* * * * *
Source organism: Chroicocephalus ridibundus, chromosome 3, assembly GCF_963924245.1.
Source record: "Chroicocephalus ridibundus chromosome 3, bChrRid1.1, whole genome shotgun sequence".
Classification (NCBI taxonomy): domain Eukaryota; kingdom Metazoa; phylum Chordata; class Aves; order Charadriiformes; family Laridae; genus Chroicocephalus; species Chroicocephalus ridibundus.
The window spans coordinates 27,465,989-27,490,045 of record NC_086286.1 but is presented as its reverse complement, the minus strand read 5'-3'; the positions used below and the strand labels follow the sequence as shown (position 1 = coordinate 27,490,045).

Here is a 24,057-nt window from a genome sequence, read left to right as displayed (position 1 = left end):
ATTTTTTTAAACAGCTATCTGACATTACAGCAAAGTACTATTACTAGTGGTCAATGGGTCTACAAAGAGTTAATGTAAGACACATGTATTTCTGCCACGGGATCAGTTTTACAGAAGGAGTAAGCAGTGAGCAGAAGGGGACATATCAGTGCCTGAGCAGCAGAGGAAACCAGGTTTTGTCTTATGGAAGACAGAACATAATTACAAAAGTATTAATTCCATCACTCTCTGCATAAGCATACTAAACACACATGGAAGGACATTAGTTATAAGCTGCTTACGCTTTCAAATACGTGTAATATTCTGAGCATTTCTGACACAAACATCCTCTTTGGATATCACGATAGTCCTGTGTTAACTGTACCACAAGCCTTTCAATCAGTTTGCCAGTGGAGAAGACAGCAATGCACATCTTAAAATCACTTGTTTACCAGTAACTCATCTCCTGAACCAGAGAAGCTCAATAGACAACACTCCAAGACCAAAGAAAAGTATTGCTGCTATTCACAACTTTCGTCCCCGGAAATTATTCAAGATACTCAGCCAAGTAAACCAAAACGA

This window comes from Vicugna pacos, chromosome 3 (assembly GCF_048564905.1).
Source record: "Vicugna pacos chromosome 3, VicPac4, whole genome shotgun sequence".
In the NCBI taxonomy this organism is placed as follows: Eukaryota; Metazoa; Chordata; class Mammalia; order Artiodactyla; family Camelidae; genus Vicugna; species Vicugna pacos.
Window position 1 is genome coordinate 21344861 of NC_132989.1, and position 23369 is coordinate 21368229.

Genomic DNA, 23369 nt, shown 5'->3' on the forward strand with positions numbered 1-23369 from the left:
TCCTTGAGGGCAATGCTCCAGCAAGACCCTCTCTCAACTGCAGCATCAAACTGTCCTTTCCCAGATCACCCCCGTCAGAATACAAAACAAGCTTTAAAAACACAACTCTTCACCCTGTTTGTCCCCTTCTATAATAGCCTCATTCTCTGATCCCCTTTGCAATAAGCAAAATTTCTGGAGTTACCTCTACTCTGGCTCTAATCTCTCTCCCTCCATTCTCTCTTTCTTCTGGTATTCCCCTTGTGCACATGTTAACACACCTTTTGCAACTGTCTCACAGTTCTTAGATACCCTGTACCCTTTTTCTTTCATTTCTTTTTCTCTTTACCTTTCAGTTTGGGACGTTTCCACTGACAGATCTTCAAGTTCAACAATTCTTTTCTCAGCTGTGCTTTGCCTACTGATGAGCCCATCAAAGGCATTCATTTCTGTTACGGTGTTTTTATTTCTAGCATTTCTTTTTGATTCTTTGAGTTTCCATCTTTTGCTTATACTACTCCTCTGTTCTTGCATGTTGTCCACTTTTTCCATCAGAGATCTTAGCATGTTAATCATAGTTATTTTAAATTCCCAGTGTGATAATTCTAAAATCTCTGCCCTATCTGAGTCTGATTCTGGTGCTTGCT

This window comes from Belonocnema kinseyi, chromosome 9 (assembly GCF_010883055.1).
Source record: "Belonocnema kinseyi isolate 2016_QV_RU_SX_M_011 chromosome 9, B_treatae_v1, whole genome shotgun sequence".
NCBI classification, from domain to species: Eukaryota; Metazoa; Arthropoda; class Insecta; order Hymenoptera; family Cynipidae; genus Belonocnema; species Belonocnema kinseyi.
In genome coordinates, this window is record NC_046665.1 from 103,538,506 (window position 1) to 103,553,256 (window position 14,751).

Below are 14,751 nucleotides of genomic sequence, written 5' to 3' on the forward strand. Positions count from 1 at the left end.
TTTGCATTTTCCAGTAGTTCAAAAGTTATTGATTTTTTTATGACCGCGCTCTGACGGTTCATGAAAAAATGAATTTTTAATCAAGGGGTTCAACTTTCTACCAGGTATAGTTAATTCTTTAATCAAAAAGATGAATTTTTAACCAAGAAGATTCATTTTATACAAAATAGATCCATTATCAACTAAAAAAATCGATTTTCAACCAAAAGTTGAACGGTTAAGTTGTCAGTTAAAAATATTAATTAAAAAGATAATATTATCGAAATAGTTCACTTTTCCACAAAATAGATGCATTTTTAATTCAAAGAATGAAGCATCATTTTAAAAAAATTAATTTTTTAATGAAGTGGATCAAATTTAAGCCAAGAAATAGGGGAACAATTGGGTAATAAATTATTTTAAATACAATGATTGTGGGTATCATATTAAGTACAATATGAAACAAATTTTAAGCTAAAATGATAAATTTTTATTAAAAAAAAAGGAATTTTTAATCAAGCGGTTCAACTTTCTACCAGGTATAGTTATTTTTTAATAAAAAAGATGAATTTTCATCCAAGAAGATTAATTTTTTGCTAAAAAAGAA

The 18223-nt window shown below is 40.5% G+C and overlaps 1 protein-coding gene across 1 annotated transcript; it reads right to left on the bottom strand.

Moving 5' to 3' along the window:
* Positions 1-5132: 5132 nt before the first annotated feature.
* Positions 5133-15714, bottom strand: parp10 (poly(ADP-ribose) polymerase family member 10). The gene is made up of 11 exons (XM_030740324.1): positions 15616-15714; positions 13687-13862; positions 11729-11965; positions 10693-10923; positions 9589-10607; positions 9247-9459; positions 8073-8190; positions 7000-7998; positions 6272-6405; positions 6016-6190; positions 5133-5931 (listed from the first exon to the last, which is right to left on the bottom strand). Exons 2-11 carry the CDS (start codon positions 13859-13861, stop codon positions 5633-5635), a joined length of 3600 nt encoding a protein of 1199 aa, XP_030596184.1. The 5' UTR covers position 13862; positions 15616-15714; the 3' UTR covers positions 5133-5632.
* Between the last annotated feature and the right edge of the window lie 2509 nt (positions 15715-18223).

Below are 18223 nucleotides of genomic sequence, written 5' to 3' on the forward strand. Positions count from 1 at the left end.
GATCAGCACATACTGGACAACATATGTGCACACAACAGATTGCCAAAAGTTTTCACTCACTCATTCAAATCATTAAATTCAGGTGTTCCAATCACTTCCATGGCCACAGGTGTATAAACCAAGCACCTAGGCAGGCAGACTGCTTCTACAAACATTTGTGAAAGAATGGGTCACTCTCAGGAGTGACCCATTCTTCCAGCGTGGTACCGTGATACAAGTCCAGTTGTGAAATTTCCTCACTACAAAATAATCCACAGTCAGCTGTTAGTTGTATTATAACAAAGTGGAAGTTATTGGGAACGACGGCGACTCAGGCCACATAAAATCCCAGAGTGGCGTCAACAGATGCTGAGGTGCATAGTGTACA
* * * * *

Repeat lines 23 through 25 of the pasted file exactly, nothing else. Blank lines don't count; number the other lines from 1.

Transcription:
* Between the last annotated feature and the right edge of the window lie 2509 nt (positions 15715-18223).

Below are 18223 nucleotides of genomic sequence, written 5' to 3' on the forward strand. Positions count from 1 at the left end.
GATCAGCACATACTGGACAACATATGTGCACACAACAGATTGCCAAAAGTTTTCACTCACTCATTCAAATCATTAAATTCAGGTGTTCCAATCACTTCCATGGCCACAGGTGTATAAACCAAGCACCTAGGCAGGCAGACTGCTTCTACAAACATTTGTGAAAGAATGGGTCACTCTCAGGAGTGACCCATTCTTCCAGCGTGGTACCGTGATACAAGTCCAGTTGTGAAATTTCCTCACTACAAAATAATCCACAGTCAGCTGTTAGTTGTATTATAACAAAGTGGAAGTTATTGGGAACGACGGCGACTCAGGCCACATAAAATCCCAGAGTGGCGTCAACAGATGCTGAGGTGCATAGTGTACA